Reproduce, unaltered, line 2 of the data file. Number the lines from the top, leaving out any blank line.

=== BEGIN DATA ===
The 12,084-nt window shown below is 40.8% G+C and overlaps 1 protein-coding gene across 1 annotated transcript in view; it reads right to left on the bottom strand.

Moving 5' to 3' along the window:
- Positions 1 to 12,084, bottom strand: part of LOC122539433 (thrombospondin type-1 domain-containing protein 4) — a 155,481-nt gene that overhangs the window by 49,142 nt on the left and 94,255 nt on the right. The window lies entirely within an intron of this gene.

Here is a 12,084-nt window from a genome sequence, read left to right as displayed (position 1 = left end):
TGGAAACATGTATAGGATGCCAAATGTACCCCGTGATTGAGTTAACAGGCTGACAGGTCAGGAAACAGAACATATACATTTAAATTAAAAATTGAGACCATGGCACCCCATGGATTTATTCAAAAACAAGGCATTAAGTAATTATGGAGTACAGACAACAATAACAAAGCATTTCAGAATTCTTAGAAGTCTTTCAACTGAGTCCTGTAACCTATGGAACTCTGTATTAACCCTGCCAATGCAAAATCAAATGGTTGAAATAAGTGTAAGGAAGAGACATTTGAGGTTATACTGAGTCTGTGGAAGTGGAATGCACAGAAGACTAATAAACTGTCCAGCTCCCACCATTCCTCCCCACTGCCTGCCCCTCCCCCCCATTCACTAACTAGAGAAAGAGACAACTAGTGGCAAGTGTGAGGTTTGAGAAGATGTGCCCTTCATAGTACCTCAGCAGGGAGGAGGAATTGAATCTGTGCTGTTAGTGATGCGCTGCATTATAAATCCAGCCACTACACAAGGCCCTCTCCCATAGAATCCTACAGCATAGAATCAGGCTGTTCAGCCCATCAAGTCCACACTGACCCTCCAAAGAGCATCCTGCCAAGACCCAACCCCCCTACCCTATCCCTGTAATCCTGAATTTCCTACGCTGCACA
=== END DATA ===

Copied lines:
Moving 5' to 3' along the window: